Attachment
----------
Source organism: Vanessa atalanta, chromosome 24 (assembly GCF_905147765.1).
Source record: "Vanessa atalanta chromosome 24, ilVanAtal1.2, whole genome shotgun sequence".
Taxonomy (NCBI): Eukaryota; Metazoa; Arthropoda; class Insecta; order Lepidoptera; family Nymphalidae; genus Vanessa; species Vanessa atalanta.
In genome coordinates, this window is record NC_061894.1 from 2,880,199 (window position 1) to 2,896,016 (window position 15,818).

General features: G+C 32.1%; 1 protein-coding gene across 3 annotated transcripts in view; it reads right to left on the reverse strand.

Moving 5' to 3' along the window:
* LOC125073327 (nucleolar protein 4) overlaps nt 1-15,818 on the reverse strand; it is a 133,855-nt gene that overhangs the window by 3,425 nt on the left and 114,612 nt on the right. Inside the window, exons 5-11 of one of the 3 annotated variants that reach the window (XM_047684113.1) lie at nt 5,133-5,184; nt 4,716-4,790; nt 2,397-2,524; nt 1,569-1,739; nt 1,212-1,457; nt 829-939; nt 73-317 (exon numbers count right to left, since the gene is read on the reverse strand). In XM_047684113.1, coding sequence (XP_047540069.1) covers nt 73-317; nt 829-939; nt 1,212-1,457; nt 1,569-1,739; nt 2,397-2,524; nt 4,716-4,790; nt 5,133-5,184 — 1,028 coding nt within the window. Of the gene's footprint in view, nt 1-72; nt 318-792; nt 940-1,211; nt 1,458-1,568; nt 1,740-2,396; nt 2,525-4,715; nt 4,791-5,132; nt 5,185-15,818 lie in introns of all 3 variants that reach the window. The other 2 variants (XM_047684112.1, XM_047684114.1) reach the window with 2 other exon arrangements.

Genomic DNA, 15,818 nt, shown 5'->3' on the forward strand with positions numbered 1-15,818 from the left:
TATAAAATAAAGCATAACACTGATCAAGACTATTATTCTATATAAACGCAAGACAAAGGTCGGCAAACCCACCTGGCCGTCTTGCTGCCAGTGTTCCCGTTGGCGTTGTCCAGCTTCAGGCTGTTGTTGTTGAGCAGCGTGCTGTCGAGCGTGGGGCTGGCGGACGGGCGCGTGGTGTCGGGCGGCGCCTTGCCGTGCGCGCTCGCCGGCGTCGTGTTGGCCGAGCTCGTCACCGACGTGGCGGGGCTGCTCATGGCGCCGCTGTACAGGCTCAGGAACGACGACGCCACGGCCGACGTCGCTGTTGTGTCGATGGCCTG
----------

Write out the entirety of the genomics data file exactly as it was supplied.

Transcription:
Source organism: Vanessa atalanta, chromosome 24 (assembly GCF_905147765.1).
Source record: "Vanessa atalanta chromosome 24, ilVanAtal1.2, whole genome shotgun sequence".
Taxonomy (NCBI): Eukaryota; Metazoa; Arthropoda; class Insecta; order Lepidoptera; family Nymphalidae; genus Vanessa; species Vanessa atalanta.
In genome coordinates, this window is record NC_061894.1 from 2,880,199 (window position 1) to 2,896,016 (window position 15,818).

General features: G+C 32.1%; 1 protein-coding gene across 3 annotated transcripts in view; it reads right to left on the reverse strand.

Moving 5' to 3' along the window:
* LOC125073327 (nucleolar protein 4) overlaps nt 1-15,818 on the reverse strand; it is a 133,855-nt gene that overhangs the window by 3,425 nt on the left and 114,612 nt on the right. Inside the window, exons 5-11 of one of the 3 annotated variants that reach the window (XM_047684113.1) lie at nt 5,133-5,184; nt 4,716-4,790; nt 2,397-2,524; nt 1,569-1,739; nt 1,212-1,457; nt 829-939; nt 73-317 (exon numbers count right to left, since the gene is read on the reverse strand). In XM_047684113.1, coding sequence (XP_047540069.1) covers nt 73-317; nt 829-939; nt 1,212-1,457; nt 1,569-1,739; nt 2,397-2,524; nt 4,716-4,790; nt 5,133-5,184 — 1,028 coding nt within the window. Of the gene's footprint in view, nt 1-72; nt 318-792; nt 940-1,211; nt 1,458-1,568; nt 1,740-2,396; nt 2,525-4,715; nt 4,791-5,132; nt 5,185-15,818 lie in introns of all 3 variants that reach the window. The other 2 variants (XM_047684112.1, XM_047684114.1) reach the window with 2 other exon arrangements.

Genomic DNA, 15,818 nt, shown 5'->3' on the forward strand with positions numbered 1-15,818 from the left:
TATAAAATAAAGCATAACACTGATCAAGACTATTATTCTATATAAACGCAAGACAAAGGTCGGCAAACCCACCTGGCCGTCTTGCTGCCAGTGTTCCCGTTGGCGTTGTCCAGCTTCAGGCTGTTGTTGTTGAGCAGCGTGCTGTCGAGCGTGGGGCTGGCGGACGGGCGCGTGGTGTCGGGCGGCGCCTTGCCGTGCGCGCTCGCCGGCGTCGTGTTGGCCGAGCTCGTCACCGACGTGGCGGGGCTGCTCATGGCGCCGCTGTACAGGCTCAGGAACGACGACGCCACGGCCGACGTCGCTGTTGTGTCGATGGCCTG